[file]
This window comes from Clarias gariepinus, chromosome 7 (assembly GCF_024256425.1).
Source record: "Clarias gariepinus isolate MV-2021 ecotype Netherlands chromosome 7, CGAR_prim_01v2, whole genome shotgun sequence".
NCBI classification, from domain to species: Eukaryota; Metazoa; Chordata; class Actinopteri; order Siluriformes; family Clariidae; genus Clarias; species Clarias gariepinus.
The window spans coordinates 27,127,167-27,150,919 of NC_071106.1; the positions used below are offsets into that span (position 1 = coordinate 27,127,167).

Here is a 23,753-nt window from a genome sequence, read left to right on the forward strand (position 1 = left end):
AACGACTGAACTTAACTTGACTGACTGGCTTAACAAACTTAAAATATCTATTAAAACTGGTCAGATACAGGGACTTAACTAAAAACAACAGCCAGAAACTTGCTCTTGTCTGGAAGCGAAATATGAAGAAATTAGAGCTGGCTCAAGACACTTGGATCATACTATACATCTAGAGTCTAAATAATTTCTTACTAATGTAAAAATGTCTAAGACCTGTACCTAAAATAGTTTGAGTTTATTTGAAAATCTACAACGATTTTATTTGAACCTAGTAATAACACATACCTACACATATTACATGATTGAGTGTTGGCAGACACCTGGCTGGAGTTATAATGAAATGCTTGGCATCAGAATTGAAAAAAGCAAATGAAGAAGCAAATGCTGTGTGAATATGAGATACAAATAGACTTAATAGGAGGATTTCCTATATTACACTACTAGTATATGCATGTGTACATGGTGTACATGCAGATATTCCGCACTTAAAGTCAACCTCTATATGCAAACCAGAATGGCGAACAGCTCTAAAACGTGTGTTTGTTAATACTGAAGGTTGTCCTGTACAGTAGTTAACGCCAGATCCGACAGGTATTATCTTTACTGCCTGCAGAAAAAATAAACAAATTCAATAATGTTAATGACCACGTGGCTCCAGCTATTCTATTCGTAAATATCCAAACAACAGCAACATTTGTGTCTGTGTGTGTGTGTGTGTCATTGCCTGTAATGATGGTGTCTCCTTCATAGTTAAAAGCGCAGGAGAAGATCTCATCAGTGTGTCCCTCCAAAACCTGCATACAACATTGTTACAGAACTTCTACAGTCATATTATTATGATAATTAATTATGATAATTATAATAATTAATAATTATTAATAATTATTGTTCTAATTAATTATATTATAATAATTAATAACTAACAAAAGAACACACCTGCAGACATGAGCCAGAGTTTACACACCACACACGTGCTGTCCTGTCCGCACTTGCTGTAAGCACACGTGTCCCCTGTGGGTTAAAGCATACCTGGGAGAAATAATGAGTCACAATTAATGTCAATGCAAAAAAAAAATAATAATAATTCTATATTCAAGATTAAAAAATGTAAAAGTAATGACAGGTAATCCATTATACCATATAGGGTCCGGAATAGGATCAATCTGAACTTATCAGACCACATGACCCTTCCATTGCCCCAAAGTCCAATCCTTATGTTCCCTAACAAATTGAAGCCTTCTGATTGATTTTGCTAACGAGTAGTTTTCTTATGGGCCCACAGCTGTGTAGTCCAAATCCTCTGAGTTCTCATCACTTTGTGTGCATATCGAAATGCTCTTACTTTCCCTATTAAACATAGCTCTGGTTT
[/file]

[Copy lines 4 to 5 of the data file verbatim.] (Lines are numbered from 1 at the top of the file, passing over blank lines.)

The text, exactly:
The window spans coordinates 27,127,167-27,150,919 of NC_071106.1; the positions used below are offsets into that span (position 1 = coordinate 27,127,167).

Here is a 23,753-nt window from a genome sequence, read left to right on the forward strand (position 1 = left end):